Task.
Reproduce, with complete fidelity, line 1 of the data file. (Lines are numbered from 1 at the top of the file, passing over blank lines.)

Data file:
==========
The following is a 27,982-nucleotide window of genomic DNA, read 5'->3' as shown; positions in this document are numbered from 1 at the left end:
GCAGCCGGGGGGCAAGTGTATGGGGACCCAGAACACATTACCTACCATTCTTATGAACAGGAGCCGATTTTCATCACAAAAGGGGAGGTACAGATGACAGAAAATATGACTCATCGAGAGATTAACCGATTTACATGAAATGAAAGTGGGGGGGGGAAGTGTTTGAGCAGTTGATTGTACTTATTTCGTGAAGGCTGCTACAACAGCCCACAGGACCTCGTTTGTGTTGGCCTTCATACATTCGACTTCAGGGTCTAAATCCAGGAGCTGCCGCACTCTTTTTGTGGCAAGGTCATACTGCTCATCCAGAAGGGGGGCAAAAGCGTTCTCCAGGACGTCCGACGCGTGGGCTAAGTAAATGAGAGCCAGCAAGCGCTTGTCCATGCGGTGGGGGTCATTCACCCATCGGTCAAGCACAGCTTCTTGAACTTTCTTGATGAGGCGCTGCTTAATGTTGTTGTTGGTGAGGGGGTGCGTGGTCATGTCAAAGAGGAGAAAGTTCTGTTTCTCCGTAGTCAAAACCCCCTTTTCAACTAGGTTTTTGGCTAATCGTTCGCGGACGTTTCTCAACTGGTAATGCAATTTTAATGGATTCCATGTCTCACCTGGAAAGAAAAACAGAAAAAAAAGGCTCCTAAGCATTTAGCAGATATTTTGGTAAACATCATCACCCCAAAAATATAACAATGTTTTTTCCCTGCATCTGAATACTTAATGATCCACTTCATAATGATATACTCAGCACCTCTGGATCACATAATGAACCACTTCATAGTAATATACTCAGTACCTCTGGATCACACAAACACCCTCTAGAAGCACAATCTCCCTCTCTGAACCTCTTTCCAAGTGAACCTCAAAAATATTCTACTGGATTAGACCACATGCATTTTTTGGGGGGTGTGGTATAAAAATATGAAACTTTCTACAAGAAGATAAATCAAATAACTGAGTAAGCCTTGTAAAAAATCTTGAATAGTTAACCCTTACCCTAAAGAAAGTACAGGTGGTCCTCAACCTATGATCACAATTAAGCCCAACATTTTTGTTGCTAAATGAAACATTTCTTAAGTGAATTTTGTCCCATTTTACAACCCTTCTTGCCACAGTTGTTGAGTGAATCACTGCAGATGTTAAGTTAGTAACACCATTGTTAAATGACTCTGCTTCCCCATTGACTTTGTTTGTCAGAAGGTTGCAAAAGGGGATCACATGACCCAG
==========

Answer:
The following is a 27,982-nucleotide window of genomic DNA, read 5'->3' as shown; positions in this document are numbered from 1 at the left end: